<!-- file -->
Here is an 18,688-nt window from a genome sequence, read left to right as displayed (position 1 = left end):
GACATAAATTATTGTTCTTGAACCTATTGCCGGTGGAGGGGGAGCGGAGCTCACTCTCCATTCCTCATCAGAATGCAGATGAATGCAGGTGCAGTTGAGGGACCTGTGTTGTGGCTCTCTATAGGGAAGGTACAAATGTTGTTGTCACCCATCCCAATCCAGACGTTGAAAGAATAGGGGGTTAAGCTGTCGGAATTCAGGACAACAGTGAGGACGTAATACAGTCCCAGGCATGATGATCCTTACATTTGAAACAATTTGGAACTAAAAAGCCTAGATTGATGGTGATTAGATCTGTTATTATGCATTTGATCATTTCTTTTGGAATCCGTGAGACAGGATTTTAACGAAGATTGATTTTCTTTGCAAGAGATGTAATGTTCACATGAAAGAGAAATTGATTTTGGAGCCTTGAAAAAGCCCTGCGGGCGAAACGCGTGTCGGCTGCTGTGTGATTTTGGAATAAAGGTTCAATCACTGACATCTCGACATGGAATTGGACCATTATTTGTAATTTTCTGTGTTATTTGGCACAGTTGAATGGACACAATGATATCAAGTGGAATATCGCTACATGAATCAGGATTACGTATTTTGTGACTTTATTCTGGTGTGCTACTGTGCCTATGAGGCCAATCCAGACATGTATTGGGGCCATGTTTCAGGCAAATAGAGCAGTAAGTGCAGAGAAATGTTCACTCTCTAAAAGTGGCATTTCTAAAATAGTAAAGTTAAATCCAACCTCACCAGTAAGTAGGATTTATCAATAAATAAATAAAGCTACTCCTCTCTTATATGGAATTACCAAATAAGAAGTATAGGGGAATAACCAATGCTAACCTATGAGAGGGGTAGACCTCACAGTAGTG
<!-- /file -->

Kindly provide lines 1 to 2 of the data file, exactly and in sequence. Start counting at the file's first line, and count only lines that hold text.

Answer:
Here is an 18,688-nt window from a genome sequence, read left to right as displayed (position 1 = left end):
GACATAAATTATTGTTCTTGAACCTATTGCCGGTGGAGGGGGAGCGGAGCTCACTCTCCATTCCTCATCAGAATGCAGATGAATGCAGGTGCAGTTGAGGGACCTGTGTTGTGGCTCTCTATAGGGAAGGTACAAATGTTGTTGTCACCCATCCCAATCCAGACGTTGAAAGAATAGGGGGTTAAGCTGTCGGAATTCAGGACAACAGTGAGGACGTAATACAGTCCCAGGCATGATGATCCTTACATTTGAAACAATTTGGAACTAAAAAGCCTAGATTGATGGTGATTAGATCTGTTATTATGCATTTGATCATTTCTTTTGGAATCCGTGAGACAGGATTTTAACGAAGATTGATTTTCTTTGCAAGAGATGTAATGTTCACATGAAAGAGAAATTGATTTTGGAGCCTTGAAAAAGCCCTGCGGGCGAAACGCGTGTCGGCTGCTGTGTGATTTTGGAATAAAGGTTCAATCACTGACATCTCGACATGGAATTGGACCATTATTTGTAATTTTCTGTGTTATTTGGCACAGTTGAATGGACACAATGATATCAAGTGGAATATCGCTACATGAATCAGGATTACGTATTTTGTGACTTTATTCTGGTGTGCTACTGTGCCTATGAGGCCAATCCAGACATGTATTGGGGCCATGTTTCAGGCAAATAGAGCAGTAAGTGCAGAGAAATGTTCACTCTCTAAAAGTGGCATTTCTAAAATAGTAAAGTTAAATCCAACCTCACCAGTAAGTAGGATTTATCAATAAATAAATAAAGCTACTCCTCTCTTATATGGAATTACCAAATAAGAAGTATAGGGGAATAACCAATGCTAACCTATGAGAGGGGTAGACCTCACAGTAGTG